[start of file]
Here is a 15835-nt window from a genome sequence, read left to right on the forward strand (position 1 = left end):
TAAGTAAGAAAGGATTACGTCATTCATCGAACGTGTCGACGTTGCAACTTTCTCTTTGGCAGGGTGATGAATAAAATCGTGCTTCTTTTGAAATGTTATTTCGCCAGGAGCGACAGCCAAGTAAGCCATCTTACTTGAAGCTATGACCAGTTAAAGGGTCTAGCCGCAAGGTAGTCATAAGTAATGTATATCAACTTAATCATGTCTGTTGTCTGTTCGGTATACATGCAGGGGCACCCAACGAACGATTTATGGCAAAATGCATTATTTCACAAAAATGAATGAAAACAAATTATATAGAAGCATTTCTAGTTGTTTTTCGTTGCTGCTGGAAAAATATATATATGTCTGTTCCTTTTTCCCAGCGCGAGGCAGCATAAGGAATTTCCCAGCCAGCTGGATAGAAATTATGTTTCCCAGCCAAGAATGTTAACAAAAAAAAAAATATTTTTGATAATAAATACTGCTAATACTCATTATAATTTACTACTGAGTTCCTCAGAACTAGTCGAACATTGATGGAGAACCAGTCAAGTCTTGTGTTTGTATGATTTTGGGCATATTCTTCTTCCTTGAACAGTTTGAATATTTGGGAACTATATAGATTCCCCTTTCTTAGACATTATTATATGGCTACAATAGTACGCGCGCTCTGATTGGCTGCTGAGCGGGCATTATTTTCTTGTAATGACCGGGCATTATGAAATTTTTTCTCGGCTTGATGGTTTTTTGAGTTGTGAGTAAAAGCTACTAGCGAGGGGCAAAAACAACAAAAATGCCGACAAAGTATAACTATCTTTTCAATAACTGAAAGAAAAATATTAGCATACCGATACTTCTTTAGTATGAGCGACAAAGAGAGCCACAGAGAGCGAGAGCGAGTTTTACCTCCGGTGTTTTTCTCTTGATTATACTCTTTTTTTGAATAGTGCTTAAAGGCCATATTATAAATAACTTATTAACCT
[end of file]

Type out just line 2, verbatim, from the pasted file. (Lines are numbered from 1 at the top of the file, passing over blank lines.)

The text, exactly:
TAAGTAAGAAAGGATTACGTCATTCATCGAACGTGTCGACGTTGCAACTTTCTCTTTGGCAGGGTGATGAATAAAATCGTGCTTCTTTTGAAATGTTATTTCGCCAGGAGCGACAGCCAAGTAAGCCATCTTACTTGAAGCTATGACCAGTTAAAGGGTCTAGCCGCAAGGTAGTCATAAGTAATGTATATCAACTTAATCATGTCTGTTGTCTGTTCGGTATACATGCAGGGGCACCCAACGAACGATTTATGGCAAAATGCATTATTTCACAAAAATGAATGAAAACAAATTATATAGAAGCATTTCTAGTTGTTTTTCGTTGCTGCTGGAAAAATATATATATGTCTGTTCCTTTTTCCCAGCGCGAGGCAGCATAAGGAATTTCCCAGCCAGCTGGATAGAAATTATGTTTCCCAGCCAAGAATGTTAACAAAAAAAAAAATATTTTTGATAATAAATACTGCTAATACTCATTATAATTTACTACTGAGTTCCTCAGAACTAGTCGAACATTGATGGAGAACCAGTCAAGTCTTGTGTTTGTATGATTTTGGGCATATTCTTCTTCCTTGAACAGTTTGAATATTTGGGAACTATATAGATTCCCCTTTCTTAGACATTATTATATGGCTACAATAGTACGCGCGCTCTGATTGGCTGCTGAGCGGGCATTATTTTCTTGTAATGACCGGGCATTATGAAATTTTTTCTCGGCTTGATGGTTTTTTGAGTTGTGAGTAAAAGCTACTAGCGAGGGGCAAAAACAACAAAAATGCCGACAAAGTATAACTATCTTTTCAATAACTGAAAGAAAAATATTAGCATACCGATACTTCTTTAGTATGAGCGACAAAGAGAGCCACAGAGAGCGAGAGCGAGTTTTACCTCCGGTGTTTTTCTCTTGATTATACTCTTTTTTTGAATAGTGCTTAAAGGCCATATTATAAATAACTTATTAACCT